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Bushansky v. Soon-Shiong

California Court of Appeals, Fourth District, First Division

May 25, 2018

STEPHEN BUSHANSKY, Plaintiff and Appellant,
v.
PATRICK SOON-SHIONG et al., Defendants and Respondents.

          APPEAL from an order of the Superior Court of San Diego County, No. 37-2016-00030867-CU-SL-CTL Gregory W. Pollack, Judge. Affirmed.

          Weisslaw, Joel E. Elkins, David C. Katz and Joseph H. Weiss for Plaintiff and Appellant.

          Wilson Sonsini Goodrich & Rosati, Boris Feldman, Cynthia A. Dy and Cheryl W. Foung for Defendants and Respondents Patrick Soon-Shiong, Barry J. Simon, Steve Gorlin, Michael D. Blaszyk, Henry Ji, Richard Kusserow, John T. Potts, Jr., Robert Rosen, John C. Thomas, Jr., Richard Gromberg and NantKwest, Inc.

          Hunton & Williams, Philip J. Eskenazi, and Andrew J. Peterson for Defendant and Respondent Mayer Hoffman McCann.

          DATO, J.

         Plaintiff Stephen Bushansky filed a shareholder derivative action in San Diego Superior Court on behalf of nominal defendant NantKwest, Inc. Based on a forum selection provision contained in NantKwest's certificate of incorporation that generally designates Delaware as the forum for shareholder derivative actions, the trial court dismissed Bushansky's suit.

         On appeal, Bushansky argues that the forum selection provision was never triggered since a condition precedent to its operation was never met. That condition requires that Delaware courts have personal jurisdiction over all indispensable parties named as defendants. Since Delaware courts lacked jurisdiction over one of the defendants at the time the action was filed in California, Bushansky urges that the condition was not met and, thus, the forum selection provision was not triggered.

         The provision, however, does not specify that personal jurisdiction must be determined as of the date an action is filed and no later. In fact, it is silent as to when personal jurisdiction in Delaware must exist. Faced with that silence, we-in accord with a well-established principle of contract law-presume that the parties intended a reasonable timeframe for the condition to be fulfilled. As we shall explain, here the condition was satisfied within a reasonable amount of time. Accordingly, dismissal based on the forum selection clause was proper.

         FACTUAL AND PROCEDURAL BACKGROUND

         Bushansky filed a shareholder derivative action in San Diego Superior Court on behalf of nominal defendant NantKwest, a Delaware corporation headquartered in California. The complaint alleged causes of action against NantKwest's directors and officers for breaches of fiduciary duty. It also alleged a malpractice claim and aiding/abetting claim against Mayer Hoffman McCann PC (the Auditor), an accounting firm that served as NantKwest's auditor. The Auditor is a Missouri professional corporation with offices in California.

         NantKwest moved to dismiss the suit based on forum non conveniens, arguing that a forum selection provision in its certificate of incorporation mandated dismissal. (Code Civ. Proc., §§ 410.30, 418.10.) The provision states, in relevant part:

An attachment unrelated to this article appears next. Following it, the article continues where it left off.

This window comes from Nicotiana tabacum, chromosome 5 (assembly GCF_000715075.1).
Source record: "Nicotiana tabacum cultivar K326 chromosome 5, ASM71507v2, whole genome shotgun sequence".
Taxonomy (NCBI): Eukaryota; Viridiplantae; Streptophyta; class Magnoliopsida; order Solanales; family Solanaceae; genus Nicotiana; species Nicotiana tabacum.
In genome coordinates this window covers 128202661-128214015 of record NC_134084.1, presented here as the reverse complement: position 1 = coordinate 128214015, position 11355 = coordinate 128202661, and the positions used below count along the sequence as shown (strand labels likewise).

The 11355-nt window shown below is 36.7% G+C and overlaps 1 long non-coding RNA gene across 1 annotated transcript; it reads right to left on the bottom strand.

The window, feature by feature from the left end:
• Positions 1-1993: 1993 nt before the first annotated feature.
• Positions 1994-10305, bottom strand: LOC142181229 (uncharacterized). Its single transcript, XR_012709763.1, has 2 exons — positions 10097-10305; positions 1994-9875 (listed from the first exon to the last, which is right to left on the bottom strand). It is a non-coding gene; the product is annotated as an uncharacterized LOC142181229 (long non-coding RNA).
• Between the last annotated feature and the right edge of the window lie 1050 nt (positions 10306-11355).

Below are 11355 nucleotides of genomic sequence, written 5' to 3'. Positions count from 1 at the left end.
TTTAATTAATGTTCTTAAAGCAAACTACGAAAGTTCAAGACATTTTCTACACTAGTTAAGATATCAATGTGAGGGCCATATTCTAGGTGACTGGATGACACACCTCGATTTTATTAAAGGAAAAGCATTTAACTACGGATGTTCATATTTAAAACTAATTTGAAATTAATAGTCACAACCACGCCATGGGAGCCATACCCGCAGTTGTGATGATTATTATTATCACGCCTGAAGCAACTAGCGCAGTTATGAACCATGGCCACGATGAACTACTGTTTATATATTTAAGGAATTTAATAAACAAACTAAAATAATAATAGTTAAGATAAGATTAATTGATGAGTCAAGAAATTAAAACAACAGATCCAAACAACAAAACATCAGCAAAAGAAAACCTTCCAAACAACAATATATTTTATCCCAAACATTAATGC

"Unless the Corporation consents in writing to the selection of an alternative forum and to the fullest extent permitted by law, the Court of Chancery of the State of Delaware (or, if such court lacks jurisdiction, any other state or federal court located within the State of Delaware) shall be the sole and exclusive forum for... any derivative action or proceeding brought on behalf of the Corporation...; in all cases subject to the court's having personal jurisdiction over the indispensable parties named as defendants." (Italics added.)

         The Auditor joined NantKwest's motion to dismiss and demurred. All the other defendants demurred too. The Auditor's demurrer specified that "for this derivative action, [it] consents to venue in the Delaware Court of Chancery."

         In opposition to NantKwest's motion to dismiss, Bushansky argued that the final clause of the forum selection provision-"in all cases subject to the court's having personal jurisdiction over the indispensable parties named as defendants"-was not met. It was (and is) undisputed that there was no personal jurisdiction over the Auditor in Delaware when the suit was filed in California.[1] Bushansky asserted that the Auditor's later consent to personal jurisdiction in the Delaware Court of Chancery was insufficient to satisfy the provision's final clause, which Bushansky characterized as a condition precedent to its operation. Bushansky also argued that the provision was permissive, not mandatory, and that the traditional forum non conveniens factors counseled in favor of hearing the action in California.

         The trial court rejected Bushansky's arguments and granted the motion to dismiss. Characterizing the forum selection clause as mandatory and not permissive, it reasoned that the Auditor's later consent to jurisdiction in Delaware satisfied the provision. The court further concluded that even if the clause was not triggered by the Auditor's postfiling consent, Bushansky could not take advantage of that fact since he "deprived [the Auditor] of the opportunity to consent to jurisdiction at the outset" by failing to "present a litigation demand on [NantKwest's] Board." (See 1 Witkin, Summary of Cal. Law (11th ed.) Contracts § 846, p. 897 ["A person cannot take advantage of his or her own act or omission to escape liability; if the person prevents or ...


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